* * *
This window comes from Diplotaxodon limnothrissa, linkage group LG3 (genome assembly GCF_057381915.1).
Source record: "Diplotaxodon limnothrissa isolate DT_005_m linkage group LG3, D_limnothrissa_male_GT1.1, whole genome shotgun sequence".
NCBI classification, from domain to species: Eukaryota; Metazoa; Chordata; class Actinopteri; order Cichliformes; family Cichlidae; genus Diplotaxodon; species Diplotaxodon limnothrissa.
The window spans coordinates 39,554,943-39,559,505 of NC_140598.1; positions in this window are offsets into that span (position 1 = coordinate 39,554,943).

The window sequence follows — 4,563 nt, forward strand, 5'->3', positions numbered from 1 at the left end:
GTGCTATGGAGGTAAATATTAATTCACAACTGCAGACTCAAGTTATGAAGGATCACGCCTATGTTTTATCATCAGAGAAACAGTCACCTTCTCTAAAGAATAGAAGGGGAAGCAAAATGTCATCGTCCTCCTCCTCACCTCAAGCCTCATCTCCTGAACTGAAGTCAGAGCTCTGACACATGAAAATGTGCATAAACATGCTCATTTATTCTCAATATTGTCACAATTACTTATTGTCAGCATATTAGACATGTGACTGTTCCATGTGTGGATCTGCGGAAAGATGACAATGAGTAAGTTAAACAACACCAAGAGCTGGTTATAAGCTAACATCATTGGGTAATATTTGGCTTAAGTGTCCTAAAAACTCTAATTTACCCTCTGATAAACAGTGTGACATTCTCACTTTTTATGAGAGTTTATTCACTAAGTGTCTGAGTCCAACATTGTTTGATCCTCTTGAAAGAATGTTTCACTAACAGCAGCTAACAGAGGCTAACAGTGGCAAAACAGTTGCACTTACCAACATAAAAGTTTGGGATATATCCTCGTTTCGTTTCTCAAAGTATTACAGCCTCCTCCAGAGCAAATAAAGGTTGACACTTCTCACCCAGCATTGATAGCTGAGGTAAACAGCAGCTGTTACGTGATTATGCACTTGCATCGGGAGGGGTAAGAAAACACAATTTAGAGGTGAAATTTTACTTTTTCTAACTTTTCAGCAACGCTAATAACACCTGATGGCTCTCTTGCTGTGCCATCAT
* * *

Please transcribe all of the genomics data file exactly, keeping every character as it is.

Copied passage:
This window comes from Diplotaxodon limnothrissa, linkage group LG3 (genome assembly GCF_057381915.1).
Source record: "Diplotaxodon limnothrissa isolate DT_005_m linkage group LG3, D_limnothrissa_male_GT1.1, whole genome shotgun sequence".
NCBI classification, from domain to species: Eukaryota; Metazoa; Chordata; class Actinopteri; order Cichliformes; family Cichlidae; genus Diplotaxodon; species Diplotaxodon limnothrissa.
The window spans coordinates 39,554,943-39,559,505 of NC_140598.1; positions in this window are offsets into that span (position 1 = coordinate 39,554,943).

The window sequence follows — 4,563 nt, forward strand, 5'->3', positions numbered from 1 at the left end:
GTGCTATGGAGGTAAATATTAATTCACAACTGCAGACTCAAGTTATGAAGGATCACGCCTATGTTTTATCATCAGAGAAACAGTCACCTTCTCTAAAGAATAGAAGGGGAAGCAAAATGTCATCGTCCTCCTCCTCACCTCAAGCCTCATCTCCTGAACTGAAGTCAGAGCTCTGACACATGAAAATGTGCATAAACATGCTCATTTATTCTCAATATTGTCACAATTACTTATTGTCAGCATATTAGACATGTGACTGTTCCATGTGTGGATCTGCGGAAAGATGACAATGAGTAAGTTAAACAACACCAAGAGCTGGTTATAAGCTAACATCATTGGGTAATATTTGGCTTAAGTGTCCTAAAAACTCTAATTTACCCTCTGATAAACAGTGTGACATTCTCACTTTTTATGAGAGTTTATTCACTAAGTGTCTGAGTCCAACATTGTTTGATCCTCTTGAAAGAATGTTTCACTAACAGCAGCTAACAGAGGCTAACAGTGGCAAAACAGTTGCACTTACCAACATAAAAGTTTGGGATATATCCTCGTTTCGTTTCTCAAAGTATTACAGCCTCCTCCAGAGCAAATAAAGGTTGACACTTCTCACCCAGCATTGATAGCTGAGGTAAACAGCAGCTGTTACGTGATTATGCACTTGCATCGGGAGGGGTAAGAAAACACAATTTAGAGGTGAAATTTTACTTTTTCTAACTTTTCAGCAACGCTAATAACACCTGATGGCTCTCTTGCTGTGCCATCAT